At Rolph Literacy Academy at Fundamental Learning Center in Kansas, we teach our students — who have dyslexia or other reading difficulties — to read. Through the years, we have learned some tricks to engage kids who are not natural bookworms to look forward to story time.Rolph Literacy Academy Student

 

We recommend parents and caregivers help readers select books that have subject matter coinciding with a child’s interests. Research also shows reading aloud to children helps build comprehension skills, develop positive feelings about books, increase their vocabulary and more.

 

We love using Learning Resources Color Cubes to help children comprehend text.

Here are five ideas Fundamental Learning Center uses to aid comprehension using Learning Resources Color Cubes:

  1. Rolph Literacy Academy StudentBefore you begin reading, assign each character a different color represented by the Color Cubes. Each time you are introduced to one of the characters as you are reading, have your child pick up the appropriate-colored block. This helps your child understand the players in your story.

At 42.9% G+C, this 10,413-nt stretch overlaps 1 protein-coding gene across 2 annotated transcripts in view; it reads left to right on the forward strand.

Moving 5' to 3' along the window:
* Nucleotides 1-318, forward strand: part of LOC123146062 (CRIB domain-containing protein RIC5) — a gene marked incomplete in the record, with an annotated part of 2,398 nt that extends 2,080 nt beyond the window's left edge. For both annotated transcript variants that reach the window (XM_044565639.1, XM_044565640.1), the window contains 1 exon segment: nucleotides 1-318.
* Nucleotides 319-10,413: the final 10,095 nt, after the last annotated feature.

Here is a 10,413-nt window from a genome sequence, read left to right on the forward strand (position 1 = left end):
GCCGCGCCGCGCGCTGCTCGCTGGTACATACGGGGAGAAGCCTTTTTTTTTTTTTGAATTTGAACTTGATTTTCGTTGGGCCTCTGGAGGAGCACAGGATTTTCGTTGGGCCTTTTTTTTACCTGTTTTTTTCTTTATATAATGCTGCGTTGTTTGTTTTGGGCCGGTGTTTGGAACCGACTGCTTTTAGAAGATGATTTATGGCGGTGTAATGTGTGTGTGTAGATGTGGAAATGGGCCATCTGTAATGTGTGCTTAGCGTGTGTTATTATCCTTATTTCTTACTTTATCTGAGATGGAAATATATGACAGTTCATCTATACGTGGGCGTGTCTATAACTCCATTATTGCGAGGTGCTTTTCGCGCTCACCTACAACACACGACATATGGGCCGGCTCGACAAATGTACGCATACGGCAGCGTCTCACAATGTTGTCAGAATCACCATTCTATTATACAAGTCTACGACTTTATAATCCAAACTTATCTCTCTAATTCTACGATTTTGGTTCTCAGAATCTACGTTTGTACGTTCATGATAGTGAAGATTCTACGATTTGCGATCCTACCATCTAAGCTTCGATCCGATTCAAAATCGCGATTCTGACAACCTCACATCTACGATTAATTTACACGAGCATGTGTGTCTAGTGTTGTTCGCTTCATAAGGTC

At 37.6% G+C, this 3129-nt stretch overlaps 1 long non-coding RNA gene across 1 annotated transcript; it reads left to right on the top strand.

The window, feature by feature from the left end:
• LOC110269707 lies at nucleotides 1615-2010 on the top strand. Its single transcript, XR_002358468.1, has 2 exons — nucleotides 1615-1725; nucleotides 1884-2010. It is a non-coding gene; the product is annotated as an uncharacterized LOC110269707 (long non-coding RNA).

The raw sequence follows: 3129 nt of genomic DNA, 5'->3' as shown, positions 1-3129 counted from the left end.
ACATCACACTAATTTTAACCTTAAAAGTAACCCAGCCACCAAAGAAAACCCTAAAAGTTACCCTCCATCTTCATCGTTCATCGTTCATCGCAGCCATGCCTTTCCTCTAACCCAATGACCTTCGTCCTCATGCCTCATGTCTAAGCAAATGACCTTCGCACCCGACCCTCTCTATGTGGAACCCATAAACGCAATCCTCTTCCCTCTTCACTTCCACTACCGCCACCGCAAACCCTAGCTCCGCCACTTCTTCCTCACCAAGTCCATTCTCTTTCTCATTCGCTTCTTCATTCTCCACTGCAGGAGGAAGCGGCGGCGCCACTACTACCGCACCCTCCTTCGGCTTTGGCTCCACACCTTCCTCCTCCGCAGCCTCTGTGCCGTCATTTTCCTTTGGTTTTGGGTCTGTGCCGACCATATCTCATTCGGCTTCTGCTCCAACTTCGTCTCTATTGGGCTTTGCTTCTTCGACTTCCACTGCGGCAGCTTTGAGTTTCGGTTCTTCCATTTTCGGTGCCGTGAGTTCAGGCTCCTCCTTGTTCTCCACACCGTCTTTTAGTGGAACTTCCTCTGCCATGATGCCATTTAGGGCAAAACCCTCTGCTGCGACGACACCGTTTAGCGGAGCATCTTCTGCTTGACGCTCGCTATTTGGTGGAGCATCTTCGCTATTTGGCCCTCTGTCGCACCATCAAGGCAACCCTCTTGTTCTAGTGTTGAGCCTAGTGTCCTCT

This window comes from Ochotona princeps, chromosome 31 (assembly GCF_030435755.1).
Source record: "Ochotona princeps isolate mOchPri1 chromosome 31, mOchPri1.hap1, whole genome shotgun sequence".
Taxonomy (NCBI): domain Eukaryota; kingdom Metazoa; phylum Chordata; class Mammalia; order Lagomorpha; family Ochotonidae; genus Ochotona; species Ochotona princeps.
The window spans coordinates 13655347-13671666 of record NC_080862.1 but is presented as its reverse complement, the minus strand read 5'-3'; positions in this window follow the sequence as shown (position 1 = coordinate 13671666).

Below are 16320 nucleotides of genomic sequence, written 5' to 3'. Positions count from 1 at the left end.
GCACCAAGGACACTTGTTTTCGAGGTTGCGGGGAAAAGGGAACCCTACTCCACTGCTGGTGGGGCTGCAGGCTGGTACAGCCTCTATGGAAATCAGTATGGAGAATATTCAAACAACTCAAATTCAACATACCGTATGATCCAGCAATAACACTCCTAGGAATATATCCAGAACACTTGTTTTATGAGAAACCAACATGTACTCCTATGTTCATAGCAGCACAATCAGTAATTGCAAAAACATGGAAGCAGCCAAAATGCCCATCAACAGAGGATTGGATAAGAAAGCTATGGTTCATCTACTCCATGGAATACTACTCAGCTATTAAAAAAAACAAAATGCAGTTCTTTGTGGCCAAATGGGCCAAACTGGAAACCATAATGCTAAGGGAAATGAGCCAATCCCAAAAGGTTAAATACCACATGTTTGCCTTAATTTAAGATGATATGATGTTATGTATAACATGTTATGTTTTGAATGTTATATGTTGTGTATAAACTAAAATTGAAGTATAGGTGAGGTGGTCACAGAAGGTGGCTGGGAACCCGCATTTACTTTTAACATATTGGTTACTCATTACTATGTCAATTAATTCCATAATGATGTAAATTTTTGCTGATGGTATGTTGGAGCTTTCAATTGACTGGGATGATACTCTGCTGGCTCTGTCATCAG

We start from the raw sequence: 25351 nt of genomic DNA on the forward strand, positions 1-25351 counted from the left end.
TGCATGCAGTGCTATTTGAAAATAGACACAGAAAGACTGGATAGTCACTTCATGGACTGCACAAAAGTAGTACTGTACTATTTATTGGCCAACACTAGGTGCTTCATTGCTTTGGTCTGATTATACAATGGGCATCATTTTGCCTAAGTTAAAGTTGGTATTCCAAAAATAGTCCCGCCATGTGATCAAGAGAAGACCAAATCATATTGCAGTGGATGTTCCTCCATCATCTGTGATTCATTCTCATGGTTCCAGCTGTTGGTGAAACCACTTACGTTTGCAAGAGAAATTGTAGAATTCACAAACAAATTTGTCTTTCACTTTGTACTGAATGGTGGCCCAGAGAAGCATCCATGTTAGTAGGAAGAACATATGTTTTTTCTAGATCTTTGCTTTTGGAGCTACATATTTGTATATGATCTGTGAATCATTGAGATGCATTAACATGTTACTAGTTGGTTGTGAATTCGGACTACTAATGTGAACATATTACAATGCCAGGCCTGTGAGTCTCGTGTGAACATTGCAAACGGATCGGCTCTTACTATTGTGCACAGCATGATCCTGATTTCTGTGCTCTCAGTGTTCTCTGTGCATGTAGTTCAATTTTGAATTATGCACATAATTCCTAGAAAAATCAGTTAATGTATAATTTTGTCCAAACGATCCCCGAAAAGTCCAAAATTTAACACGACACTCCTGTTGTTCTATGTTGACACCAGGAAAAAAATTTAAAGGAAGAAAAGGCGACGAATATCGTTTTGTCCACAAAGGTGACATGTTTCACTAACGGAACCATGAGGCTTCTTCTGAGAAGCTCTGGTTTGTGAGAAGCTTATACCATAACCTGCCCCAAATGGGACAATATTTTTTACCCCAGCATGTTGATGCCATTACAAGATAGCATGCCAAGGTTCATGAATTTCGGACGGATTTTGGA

2. Before you begin reading, pull out 3-5 vocabulary words from the text. Go over them with your child before you begin. Each time your child encounters one of the vocabulary words as you are reading, have him or her add a block to a vocabulary tower he builds.
  3. When you are reading with your young reader and encounter a multi-syllabic word, have your child pull down a color cube for each syllable, moving left to right. Segmenting words into syllables helps emerging readers understand how words are built. This can also be done while segmenting sentences into single words.
  4. If you are reading a non-fiction book, assign one colored block to stand for main idea, and one block color to represent supporting details. As you read, come up with main ideas and supporting details for the subject matter, using the blocks to help you keep track.
  5. Write the following words, one on each block: who, what, where, when and why. After you are finished reading the book with your child, use the cubes to ask him or her each question as it pertains to the plot of the story. Who was this story about? What happened? Where did it take place? Etc.

 

As you can see, Learning Resources Color Cubes can help emerging readers engage with the words in books. For more specific training on how to assist your emerging reader, visit funlearn.org and check out our curriculum and training to assist emerging readers, “The Sound Case.”